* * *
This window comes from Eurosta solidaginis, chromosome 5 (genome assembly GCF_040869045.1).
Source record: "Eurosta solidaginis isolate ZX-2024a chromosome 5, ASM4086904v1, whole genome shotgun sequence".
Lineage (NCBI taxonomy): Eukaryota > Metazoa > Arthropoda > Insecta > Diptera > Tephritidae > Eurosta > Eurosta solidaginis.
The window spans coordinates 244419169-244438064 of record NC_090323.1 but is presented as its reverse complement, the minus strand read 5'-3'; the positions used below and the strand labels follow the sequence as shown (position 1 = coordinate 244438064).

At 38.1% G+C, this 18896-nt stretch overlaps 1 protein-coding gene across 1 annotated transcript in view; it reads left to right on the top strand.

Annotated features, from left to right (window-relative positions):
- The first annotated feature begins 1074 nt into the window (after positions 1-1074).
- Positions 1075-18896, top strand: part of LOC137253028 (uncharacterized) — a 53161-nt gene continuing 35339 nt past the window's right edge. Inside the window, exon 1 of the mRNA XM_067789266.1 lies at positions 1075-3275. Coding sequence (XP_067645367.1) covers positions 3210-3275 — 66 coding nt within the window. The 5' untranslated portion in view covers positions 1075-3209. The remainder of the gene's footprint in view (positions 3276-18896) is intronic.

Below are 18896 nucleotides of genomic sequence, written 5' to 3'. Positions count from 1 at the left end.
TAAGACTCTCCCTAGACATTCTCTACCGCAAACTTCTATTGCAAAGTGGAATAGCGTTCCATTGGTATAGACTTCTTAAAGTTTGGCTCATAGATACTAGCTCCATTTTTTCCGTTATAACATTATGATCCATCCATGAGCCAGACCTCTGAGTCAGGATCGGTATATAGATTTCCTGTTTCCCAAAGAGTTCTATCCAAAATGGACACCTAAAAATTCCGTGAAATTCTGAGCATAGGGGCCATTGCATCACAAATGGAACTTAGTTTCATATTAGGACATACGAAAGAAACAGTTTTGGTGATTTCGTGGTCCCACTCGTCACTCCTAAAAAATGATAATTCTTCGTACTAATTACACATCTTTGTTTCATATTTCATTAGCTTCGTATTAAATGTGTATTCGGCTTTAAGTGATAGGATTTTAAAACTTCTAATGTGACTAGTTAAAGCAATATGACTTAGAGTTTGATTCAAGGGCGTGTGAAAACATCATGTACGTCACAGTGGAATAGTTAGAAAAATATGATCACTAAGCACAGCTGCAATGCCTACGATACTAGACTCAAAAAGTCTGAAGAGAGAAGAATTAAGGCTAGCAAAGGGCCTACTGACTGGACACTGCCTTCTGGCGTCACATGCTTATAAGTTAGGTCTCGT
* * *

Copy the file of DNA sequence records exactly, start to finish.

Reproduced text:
This window comes from Eurosta solidaginis, chromosome 5 (genome assembly GCF_040869045.1).
Source record: "Eurosta solidaginis isolate ZX-2024a chromosome 5, ASM4086904v1, whole genome shotgun sequence".
Lineage (NCBI taxonomy): Eukaryota > Metazoa > Arthropoda > Insecta > Diptera > Tephritidae > Eurosta > Eurosta solidaginis.
The window spans coordinates 244419169-244438064 of record NC_090323.1 but is presented as its reverse complement, the minus strand read 5'-3'; the positions used below and the strand labels follow the sequence as shown (position 1 = coordinate 244438064).

At 38.1% G+C, this 18896-nt stretch overlaps 1 protein-coding gene across 1 annotated transcript in view; it reads left to right on the top strand.

Annotated features, from left to right (window-relative positions):
- The first annotated feature begins 1074 nt into the window (after positions 1-1074).
- Positions 1075-18896, top strand: part of LOC137253028 (uncharacterized) — a 53161-nt gene continuing 35339 nt past the window's right edge. Inside the window, exon 1 of the mRNA XM_067789266.1 lies at positions 1075-3275. Coding sequence (XP_067645367.1) covers positions 3210-3275 — 66 coding nt within the window. The 5' untranslated portion in view covers positions 1075-3209. The remainder of the gene's footprint in view (positions 3276-18896) is intronic.

Below are 18896 nucleotides of genomic sequence, written 5' to 3'. Positions count from 1 at the left end.
TAAGACTCTCCCTAGACATTCTCTACCGCAAACTTCTATTGCAAAGTGGAATAGCGTTCCATTGGTATAGACTTCTTAAAGTTTGGCTCATAGATACTAGCTCCATTTTTTCCGTTATAACATTATGATCCATCCATGAGCCAGACCTCTGAGTCAGGATCGGTATATAGATTTCCTGTTTCCCAAAGAGTTCTATCCAAAATGGACACCTAAAAATTCCGTGAAATTCTGAGCATAGGGGCCATTGCATCACAAATGGAACTTAGTTTCATATTAGGACATACGAAAGAAACAGTTTTGGTGATTTCGTGGTCCCACTCGTCACTCCTAAAAAATGATAATTCTTCGTACTAATTACACATCTTTGTTTCATATTTCATTAGCTTCGTATTAAATGTGTATTCGGCTTTAAGTGATAGGATTTTAAAACTTCTAATGTGACTAGTTAAAGCAATATGACTTAGAGTTTGATTCAAGGGCGTGTGAAAACATCATGTACGTCACAGTGGAATAGTTAGAAAAATATGATCACTAAGCACAGCTGCAATGCCTACGATACTAGACTCAAAAAGTCTGAAGAGAGAAGAATTAAGGCTAGCAAAGGGCCTACTGACTGGACACTGCCTTCTGGCGTCACATGCTTATAAGTTAGGTCTCGT